At the moment, it seems like data privacy and security is all anyone can talk about in the data world.
Revelations earlier this year about the scope of NSA spying and the PRISM programme – which are still coming out – highlighted to many firms the importance of knowing where their sensitive information is and who has access to it.
Moving from your own data centre to the cloud
This is something that’s especially important in the age of the cloud. While one of the great things about moving operations from your own data centres into the cloud is that it can shift many of the everyday headaches associated with managing and maintaining your systems to a partner firm, it does raise new questions that need answering.
Central to this will be where your data sits and who is responsible for it. One mistake that too many companies make when they move to the cloud is to assume they are also shifting responsibility for their data. This is a mistake. In fact, it is still incumbent on a firm to ensure that all protections are in place and all regulations are being followed – you should never assume that this will be taken care of for you.
Additionally, physical locality is also often overlooked. While as far as the end-user is concerned, ‘the cloud’ just means it is somewhere on the internet, it will always have to be stored on servers – and they have to be physically located somewhere.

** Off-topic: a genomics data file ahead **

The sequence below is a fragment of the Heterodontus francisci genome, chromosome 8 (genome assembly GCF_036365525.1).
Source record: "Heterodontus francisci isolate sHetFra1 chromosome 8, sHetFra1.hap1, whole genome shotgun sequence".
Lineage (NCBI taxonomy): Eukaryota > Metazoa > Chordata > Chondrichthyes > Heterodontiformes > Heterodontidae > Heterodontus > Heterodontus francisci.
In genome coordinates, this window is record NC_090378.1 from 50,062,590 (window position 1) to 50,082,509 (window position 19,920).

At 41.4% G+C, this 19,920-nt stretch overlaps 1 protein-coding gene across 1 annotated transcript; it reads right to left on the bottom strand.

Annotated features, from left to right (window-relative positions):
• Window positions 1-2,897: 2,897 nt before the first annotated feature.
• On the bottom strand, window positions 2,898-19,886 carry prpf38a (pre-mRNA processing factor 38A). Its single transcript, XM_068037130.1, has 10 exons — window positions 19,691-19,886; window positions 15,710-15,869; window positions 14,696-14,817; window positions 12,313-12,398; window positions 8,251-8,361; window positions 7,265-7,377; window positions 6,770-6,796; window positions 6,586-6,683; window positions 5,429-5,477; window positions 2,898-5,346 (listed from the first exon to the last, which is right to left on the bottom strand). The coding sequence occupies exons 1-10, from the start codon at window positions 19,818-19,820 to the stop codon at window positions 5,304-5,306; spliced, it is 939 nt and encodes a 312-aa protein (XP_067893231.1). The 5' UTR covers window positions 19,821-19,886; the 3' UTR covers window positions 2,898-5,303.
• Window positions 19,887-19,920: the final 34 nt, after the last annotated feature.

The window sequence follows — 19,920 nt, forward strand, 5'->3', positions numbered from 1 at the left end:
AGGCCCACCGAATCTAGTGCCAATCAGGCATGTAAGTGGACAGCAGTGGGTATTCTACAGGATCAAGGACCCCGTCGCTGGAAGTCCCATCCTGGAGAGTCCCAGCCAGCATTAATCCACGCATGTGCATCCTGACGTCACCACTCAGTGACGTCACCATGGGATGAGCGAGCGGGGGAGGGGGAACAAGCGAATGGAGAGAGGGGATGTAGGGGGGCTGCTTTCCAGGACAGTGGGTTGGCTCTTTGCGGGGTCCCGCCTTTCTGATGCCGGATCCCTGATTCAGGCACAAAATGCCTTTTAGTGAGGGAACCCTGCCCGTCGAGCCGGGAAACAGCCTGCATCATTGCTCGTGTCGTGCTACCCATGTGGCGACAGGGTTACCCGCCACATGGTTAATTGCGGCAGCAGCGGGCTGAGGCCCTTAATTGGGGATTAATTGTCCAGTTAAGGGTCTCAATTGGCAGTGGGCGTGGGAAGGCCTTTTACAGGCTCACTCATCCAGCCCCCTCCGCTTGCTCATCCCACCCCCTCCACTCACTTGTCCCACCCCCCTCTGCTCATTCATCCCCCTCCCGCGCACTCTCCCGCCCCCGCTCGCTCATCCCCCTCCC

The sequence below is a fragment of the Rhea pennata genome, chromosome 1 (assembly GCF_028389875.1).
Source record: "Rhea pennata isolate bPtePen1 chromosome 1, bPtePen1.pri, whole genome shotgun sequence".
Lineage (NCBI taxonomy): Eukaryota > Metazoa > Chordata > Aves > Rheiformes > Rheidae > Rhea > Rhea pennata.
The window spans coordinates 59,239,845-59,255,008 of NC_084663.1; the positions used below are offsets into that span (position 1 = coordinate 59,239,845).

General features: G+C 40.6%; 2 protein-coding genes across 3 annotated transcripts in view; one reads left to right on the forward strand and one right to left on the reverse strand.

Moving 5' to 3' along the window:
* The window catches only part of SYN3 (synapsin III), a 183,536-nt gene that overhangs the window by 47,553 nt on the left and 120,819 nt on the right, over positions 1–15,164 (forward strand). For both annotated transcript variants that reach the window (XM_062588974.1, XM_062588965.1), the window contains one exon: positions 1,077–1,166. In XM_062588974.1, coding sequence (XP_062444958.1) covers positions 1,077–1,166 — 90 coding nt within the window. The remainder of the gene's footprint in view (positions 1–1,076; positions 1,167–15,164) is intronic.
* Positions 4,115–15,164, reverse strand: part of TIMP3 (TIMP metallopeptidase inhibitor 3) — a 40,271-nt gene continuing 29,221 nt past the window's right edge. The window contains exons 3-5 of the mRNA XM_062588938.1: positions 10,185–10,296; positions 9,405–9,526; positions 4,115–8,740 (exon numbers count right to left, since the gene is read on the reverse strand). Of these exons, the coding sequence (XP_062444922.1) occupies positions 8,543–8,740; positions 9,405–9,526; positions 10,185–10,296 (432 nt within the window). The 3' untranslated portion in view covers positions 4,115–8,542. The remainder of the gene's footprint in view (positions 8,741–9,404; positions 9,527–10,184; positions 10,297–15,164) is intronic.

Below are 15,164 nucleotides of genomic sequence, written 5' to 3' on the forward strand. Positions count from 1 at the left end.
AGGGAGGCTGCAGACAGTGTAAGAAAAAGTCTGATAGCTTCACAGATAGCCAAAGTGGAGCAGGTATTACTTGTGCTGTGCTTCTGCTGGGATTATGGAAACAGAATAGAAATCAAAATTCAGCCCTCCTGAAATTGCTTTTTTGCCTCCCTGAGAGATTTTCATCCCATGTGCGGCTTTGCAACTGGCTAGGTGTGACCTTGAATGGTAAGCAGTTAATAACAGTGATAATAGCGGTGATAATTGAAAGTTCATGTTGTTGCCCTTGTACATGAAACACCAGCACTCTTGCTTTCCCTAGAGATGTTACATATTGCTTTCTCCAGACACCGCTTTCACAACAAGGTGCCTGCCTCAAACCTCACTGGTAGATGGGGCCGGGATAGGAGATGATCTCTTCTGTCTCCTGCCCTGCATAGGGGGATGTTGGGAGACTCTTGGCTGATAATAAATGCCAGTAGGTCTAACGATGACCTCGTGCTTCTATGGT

But why does this matter? Some providers, such as Google, maintain that this shouldn’t be an issue, but this might not always be true. There may in fact be a wide range of compliance, legal and security issues for businesses when information is held in a different jurisdiction from where a company is based and conducts most of its business.
This can leave firms exposed to a maze of complications and questions about whose governance the information falls under. Not only will this cause headaches, it can leave you vulnerable to action from regulators if you’re in breach of the rules.
It’s therefore vital companies are able to gain flexibility from cloud providers when it comes to cloud contracts, which must spell out clearly where the data is physically held, who owns it and what is done with it when the contract ends. If you don’t have these reassurances, you will be putting highly sensitive customer data at risk – and the damage this can cause to your reputation cannot be underestimated.
Blog: NOT SO ‘SAFE HARBOR’